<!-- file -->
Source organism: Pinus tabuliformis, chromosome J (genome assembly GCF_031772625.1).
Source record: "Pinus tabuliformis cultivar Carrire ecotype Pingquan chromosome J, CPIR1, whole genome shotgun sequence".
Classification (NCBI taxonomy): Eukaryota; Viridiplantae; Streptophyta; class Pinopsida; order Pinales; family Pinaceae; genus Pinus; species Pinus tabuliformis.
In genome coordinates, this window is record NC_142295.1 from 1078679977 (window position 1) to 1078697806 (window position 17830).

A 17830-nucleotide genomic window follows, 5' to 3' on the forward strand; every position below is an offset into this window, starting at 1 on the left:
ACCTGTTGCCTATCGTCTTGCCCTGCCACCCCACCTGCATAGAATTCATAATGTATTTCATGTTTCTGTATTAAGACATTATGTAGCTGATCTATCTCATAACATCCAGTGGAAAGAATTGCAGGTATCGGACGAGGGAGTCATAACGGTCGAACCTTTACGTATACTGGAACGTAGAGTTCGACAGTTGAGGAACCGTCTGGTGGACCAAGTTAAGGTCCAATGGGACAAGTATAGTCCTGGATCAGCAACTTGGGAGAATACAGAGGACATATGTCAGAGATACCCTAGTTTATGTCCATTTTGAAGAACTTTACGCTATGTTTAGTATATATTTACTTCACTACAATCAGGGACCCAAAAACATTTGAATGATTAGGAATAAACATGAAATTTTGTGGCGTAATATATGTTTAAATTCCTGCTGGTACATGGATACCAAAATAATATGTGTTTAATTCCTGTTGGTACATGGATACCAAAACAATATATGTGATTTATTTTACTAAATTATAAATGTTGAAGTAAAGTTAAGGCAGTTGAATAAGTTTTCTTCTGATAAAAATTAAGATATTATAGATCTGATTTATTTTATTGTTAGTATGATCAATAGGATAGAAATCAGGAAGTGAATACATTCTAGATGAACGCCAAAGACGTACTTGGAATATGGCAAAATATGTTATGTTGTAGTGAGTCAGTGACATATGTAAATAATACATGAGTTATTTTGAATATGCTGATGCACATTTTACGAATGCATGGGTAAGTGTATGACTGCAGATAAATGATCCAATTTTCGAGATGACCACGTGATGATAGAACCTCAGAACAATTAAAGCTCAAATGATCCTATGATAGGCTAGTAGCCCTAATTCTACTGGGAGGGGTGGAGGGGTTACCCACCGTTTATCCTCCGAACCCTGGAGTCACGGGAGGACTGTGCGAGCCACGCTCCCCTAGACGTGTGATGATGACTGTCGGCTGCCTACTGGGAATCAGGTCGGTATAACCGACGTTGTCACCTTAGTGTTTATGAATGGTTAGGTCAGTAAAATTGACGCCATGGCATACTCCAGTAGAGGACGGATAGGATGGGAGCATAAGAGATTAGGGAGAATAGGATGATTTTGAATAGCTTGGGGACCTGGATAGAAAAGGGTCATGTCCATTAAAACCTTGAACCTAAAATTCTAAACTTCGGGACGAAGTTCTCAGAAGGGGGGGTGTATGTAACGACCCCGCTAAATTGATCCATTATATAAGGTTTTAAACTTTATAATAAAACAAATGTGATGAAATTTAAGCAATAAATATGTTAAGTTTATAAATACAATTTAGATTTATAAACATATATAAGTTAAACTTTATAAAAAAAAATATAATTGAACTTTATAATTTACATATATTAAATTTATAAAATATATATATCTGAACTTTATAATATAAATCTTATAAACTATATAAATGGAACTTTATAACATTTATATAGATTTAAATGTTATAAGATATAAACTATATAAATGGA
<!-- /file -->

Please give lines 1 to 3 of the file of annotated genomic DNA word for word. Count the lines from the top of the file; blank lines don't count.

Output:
Source organism: Pinus tabuliformis, chromosome J (genome assembly GCF_031772625.1).
Source record: "Pinus tabuliformis cultivar Carrire ecotype Pingquan chromosome J, CPIR1, whole genome shotgun sequence".
Classification (NCBI taxonomy): Eukaryota; Viridiplantae; Streptophyta; class Pinopsida; order Pinales; family Pinaceae; genus Pinus; species Pinus tabuliformis.